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Waters recede on the Missouri River, but major flooding remains north of Kansas City

Water continues to rise in Parkville, river expected to crest here Saturday

A steady stream of people stopped by English Landing Park in Parkville, which was submerged by the Missouri River Friday, Mar. 22, 2019.
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A steady stream of people stopped by English Landing Park in Parkville, which was submerged by the Missouri River Friday, Mar. 22, 2019.

While floodwaters receded along the swollen Missouri River this weekend, communities north of Kansas City remained in major flood stage Sunday.

The Missouri River crested in Kansas City Saturday night and began receding Sunday morning, but cities downstream continued to brace for flooding.

St. Joseph and Atchison continued to have major flooding Sunday morning. People were being urged to stay away from floodwaters because they were contaminated.

As of 11:30 a.m., the Missouri River in St. Joseph was at 29.31 feet. That was down from 32.08 feet, when the river crested Friday afternoon.

If that reading doesn’t change, it will set a record high crest, breaking the previous record of 32.07 feet set in July 1993, according to the National Weather Service in Pleasant Hill, Mo.

Meanwhile, the Missouri River at Atchison crested at 31.2 feet Friday, slightly below the record of 31.63 feet in July 1993. By Sunday morning, the river was at 30.09 feet.

In the Kansas City metropolitan area, the Missouri River at Parkville crested overnight at about 35 feet. By Sunday morning, it had dropped to 34.35 feet.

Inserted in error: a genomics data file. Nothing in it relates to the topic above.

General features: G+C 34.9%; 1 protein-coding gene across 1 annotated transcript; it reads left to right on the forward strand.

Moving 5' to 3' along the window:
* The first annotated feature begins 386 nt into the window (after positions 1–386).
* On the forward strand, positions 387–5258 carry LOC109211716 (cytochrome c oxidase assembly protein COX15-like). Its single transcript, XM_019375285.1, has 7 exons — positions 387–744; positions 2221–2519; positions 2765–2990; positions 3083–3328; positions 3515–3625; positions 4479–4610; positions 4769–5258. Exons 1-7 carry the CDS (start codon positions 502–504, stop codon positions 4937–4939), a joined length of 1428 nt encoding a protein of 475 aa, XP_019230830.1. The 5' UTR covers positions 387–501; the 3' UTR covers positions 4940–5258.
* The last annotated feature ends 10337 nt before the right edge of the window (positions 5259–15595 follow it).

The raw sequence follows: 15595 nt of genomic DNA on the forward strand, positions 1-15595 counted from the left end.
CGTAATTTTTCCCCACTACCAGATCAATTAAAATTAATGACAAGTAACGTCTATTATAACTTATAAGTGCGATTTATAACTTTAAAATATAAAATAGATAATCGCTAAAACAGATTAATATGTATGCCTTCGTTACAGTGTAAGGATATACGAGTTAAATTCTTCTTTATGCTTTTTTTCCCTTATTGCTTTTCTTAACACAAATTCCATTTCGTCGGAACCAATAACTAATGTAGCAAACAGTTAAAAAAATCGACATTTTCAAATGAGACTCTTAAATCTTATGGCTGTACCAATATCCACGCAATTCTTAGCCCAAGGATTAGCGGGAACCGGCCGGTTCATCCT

In Riverside, Missouri 9 remained closed Sunday in both directions because floodwaters covered the highway. The northbound lanes were closed at Northwest Briarcliff Parkway and the southbound lanes were closed at Riverway Boulevard. Northwest Tullison Road also was closed in that area.

In downtown Kansas City, the Missouri River crested about 34.4 feet and had fallen to 33.6 feet shortly before noon Sunday.

The Clay County Sheriff’s Office reported on Twitter that water levels had risen slightly near Missouri City Sunday.

Water levels were up east of Missouri City closer to the Cooley Lake River Access, according to the sheriff’s office. The sheriff’s office said it had not received any calls for assistance from that area.

The Platte County Health Department announced on Twitter that it would provide free tetanus shots to county residents directly impacted by the flooding or responding to the damage caused by floodwaters.

People need a tetanus shot if they haven’t had one in the last 10 years or it’s been more than 5 years since their last shot and they’ve been wounded or cut.

The health department is at 1201 East Street in Parkville. The phone number is 816-587-5998.

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Robert A. Cronkleton gets up very early in the morning to bring readers breaking news about crime, transportation and weather at the crack of dawn. He’s been at The Star since 1987 and now contributes data reporting and video editing.


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